The Hippocratic Oath (Ορκος) is perhaps the most widely known of Greek medical texts. It requires a new physician to swear upon a number of healing gods that he will uphold a number of professional ethical standards. It also strongly binds the student to his teacher and the greater community of physicians with responsibilities similar to that of a family member. In fact, the creation of the Oath may have marked the early stages of medical training to those outside the first families of Hippocratic medicine, the Asclepiads of Kos, by requiring strict loyalty.
Over the centuries, it has been rewritten often in order to suit the values of different cultures influenced by Greek medicine. Contrary to popular belief, the Hippocratic Oath is not required by most modern medical schools, although some have adopted modern versions that suit many in the profession in the 21st century. It also does not explicitly contain the phrase, “First, do no harm,” which is commonly attributed to it.
‘I swear by Apollo the physician, and Asclepius, and Hygieia and Panacea and all the gods and goddesses as my witnesses, that, according to my ability and judgement, I will keep this Oath and this contract:
To hold him who taught me this art equally dear to me as my parents, to be a partner in life with him, and to fulfill his needs when required; to look upon his offspring as equals to my own siblings, and to teach them this art, if they shall wish to learn it, without fee or contract; and that by the set rules, lectures, and every other mode of instruction, I will impart a knowledge of the art to my own sons, and those of my teachers, and to students bound by this contract and having sworn this Oath to the law of medicine, but to no others.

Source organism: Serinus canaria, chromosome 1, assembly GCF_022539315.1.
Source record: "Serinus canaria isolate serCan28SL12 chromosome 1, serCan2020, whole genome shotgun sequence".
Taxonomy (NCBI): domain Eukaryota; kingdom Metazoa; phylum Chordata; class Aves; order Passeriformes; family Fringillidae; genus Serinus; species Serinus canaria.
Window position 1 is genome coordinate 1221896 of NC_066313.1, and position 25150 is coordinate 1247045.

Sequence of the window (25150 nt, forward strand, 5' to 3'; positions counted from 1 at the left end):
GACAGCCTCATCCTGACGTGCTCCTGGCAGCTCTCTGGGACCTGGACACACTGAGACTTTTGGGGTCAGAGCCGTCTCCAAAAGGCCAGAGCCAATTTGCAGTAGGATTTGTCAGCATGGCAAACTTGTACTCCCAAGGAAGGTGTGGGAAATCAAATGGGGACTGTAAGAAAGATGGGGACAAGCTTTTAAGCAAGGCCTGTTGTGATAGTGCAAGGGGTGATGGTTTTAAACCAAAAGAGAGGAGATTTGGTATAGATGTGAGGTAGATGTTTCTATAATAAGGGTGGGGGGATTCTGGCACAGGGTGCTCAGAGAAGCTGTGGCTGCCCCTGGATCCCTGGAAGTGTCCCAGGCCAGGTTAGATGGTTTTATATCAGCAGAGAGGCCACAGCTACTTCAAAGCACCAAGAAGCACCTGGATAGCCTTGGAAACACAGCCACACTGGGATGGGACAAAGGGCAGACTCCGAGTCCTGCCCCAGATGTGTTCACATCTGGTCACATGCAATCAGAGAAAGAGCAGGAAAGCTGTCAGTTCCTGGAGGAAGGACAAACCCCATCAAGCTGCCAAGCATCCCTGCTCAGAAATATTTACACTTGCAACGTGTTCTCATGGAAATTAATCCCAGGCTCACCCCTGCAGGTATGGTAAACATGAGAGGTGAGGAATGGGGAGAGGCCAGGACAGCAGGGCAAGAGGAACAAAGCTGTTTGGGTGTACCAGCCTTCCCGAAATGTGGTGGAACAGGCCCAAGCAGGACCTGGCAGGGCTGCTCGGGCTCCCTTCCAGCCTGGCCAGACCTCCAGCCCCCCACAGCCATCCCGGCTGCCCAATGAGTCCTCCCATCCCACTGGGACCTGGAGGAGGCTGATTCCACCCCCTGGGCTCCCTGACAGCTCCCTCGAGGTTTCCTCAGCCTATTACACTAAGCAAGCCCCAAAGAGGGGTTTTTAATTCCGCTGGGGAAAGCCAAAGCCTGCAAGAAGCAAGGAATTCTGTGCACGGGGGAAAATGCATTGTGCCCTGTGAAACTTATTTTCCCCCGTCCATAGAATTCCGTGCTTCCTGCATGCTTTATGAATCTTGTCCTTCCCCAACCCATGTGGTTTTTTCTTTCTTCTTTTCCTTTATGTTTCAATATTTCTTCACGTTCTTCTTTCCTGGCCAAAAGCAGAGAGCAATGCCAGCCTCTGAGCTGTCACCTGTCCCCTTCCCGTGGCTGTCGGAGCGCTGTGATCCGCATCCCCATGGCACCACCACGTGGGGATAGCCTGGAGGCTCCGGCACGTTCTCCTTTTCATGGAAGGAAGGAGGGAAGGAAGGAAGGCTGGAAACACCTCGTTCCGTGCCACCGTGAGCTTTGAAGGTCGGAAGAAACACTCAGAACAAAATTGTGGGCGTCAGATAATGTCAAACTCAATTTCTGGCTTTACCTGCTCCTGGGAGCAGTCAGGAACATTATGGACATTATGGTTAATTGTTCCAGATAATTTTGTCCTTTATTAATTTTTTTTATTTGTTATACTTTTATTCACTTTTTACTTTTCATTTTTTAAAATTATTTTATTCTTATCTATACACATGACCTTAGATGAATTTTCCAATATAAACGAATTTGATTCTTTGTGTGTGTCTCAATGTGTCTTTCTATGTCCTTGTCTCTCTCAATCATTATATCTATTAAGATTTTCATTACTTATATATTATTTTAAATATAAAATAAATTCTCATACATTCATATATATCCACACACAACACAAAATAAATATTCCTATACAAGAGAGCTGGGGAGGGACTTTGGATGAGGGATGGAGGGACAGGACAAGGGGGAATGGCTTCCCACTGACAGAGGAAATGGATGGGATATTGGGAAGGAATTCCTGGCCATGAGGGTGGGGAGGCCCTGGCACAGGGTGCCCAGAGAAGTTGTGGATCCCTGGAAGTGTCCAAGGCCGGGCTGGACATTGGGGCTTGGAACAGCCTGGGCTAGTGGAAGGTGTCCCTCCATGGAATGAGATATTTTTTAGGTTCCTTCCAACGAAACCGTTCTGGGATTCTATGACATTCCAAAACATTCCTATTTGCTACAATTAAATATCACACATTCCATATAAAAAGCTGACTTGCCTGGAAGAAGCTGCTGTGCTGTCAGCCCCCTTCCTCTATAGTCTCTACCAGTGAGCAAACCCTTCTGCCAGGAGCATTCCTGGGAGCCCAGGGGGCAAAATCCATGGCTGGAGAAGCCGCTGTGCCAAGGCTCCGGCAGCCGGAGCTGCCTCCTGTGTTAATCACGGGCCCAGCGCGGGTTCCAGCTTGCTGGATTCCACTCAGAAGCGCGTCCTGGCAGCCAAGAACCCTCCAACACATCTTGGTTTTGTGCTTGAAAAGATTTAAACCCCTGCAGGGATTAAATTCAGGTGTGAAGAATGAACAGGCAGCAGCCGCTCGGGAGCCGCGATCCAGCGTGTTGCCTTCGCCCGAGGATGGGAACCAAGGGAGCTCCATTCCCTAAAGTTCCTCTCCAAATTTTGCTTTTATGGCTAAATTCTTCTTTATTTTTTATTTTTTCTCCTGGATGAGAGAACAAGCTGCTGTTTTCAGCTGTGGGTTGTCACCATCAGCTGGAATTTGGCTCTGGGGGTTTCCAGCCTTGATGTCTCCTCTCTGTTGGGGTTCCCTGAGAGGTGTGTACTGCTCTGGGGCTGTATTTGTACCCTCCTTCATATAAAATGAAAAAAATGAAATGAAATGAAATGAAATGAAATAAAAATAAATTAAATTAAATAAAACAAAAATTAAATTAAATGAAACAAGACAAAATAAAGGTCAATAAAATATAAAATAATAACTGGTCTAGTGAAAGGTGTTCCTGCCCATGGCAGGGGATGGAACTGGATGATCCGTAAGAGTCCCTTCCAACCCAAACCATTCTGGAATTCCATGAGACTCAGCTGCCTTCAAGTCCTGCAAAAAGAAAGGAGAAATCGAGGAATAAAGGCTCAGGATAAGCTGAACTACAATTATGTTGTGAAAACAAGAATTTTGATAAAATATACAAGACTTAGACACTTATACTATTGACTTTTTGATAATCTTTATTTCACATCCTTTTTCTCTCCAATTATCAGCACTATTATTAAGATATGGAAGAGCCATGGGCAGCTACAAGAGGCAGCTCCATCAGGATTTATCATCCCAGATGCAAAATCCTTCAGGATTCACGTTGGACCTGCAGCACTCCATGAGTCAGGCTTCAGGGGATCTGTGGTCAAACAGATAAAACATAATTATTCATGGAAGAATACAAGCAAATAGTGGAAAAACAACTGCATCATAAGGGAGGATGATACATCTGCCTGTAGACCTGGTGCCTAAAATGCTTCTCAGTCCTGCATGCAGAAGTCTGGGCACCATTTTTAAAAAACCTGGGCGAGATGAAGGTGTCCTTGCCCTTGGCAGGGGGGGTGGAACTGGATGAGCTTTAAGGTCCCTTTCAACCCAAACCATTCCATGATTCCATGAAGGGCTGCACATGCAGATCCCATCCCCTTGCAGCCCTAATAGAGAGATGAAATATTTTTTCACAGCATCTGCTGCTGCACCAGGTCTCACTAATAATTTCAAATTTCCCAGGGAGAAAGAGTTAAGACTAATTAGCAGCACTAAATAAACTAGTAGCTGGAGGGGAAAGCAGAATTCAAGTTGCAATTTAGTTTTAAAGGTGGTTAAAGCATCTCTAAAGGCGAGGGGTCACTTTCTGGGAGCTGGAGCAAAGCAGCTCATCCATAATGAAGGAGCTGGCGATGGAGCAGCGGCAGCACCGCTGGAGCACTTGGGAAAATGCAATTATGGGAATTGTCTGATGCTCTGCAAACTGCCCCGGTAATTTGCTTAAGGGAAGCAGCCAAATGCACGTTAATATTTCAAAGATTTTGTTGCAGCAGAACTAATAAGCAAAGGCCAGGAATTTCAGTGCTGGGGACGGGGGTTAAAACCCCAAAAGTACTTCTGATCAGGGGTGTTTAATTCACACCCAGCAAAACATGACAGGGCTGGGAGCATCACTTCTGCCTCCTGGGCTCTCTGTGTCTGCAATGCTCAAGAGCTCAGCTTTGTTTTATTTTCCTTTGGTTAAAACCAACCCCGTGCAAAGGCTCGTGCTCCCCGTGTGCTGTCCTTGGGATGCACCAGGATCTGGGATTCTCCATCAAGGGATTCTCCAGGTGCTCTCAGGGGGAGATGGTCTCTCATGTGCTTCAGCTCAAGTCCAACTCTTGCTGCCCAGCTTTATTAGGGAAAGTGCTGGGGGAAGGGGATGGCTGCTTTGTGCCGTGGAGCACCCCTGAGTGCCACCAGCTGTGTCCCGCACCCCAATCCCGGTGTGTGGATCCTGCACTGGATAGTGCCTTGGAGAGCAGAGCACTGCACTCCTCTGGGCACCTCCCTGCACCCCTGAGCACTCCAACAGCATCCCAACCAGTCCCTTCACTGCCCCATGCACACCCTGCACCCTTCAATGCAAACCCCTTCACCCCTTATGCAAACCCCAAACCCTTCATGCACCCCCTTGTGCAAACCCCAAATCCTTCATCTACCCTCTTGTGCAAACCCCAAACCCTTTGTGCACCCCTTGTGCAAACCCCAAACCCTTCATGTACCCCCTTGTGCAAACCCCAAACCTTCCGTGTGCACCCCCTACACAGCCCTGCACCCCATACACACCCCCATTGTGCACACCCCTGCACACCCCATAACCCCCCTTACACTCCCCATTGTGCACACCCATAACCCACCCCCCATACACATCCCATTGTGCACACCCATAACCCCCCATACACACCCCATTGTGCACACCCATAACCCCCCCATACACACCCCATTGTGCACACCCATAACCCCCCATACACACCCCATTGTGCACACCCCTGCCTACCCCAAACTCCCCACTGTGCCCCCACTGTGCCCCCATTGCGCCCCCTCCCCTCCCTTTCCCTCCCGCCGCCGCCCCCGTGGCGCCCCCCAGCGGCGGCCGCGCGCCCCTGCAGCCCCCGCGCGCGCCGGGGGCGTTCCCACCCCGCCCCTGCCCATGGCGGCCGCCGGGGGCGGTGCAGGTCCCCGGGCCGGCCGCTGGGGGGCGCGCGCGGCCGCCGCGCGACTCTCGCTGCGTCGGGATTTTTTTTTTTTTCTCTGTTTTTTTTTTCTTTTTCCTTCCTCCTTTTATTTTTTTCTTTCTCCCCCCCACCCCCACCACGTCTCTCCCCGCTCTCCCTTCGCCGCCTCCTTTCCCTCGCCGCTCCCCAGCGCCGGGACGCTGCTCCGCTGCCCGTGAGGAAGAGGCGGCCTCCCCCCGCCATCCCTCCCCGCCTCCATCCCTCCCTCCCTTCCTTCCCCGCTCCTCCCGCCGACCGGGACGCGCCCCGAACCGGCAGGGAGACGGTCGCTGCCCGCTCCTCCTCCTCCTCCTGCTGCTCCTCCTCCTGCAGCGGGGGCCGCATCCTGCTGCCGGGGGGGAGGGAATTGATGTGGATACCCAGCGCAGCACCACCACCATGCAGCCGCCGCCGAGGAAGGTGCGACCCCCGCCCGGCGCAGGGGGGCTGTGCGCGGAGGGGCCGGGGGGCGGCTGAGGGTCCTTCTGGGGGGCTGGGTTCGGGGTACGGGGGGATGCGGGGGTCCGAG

I will use those dietary regimens which will benefit my patients according to my greatest ability and judgement, and I will do no harm or injustice to them.
I will not give a lethal drug to anyone if I am asked, nor will I advise such a plan; and similarly I will not give a woman a pessary to cause an abortion.
In purity and according to divine law will I carry out my life and my art.
I will not use the knife, even upon those suffering from stones, but I will leave this to those who are trained in this craft.
Into whatever homes I go, I will enter them for the benefit of the sick, avoiding any voluntary act of impropriety or corruption, including the seduction of women or men, whether they are free men or slaves.
Whatever I see or hear in the lives of my patients, whether in connection with my professional practice or not, which ought not to be spoken of outside, I will keep secret, as considering all such things to be private.
So long as I maintain this Oath faithfully and without corruption, may it be granted to me to partake of life fully and the practice of my art, gaining the respect of all men for all time. However, should I transgress this Oath and violate it, may the opposite be my fate.’
Translated by Michael North, National Library of Medicine, 2002.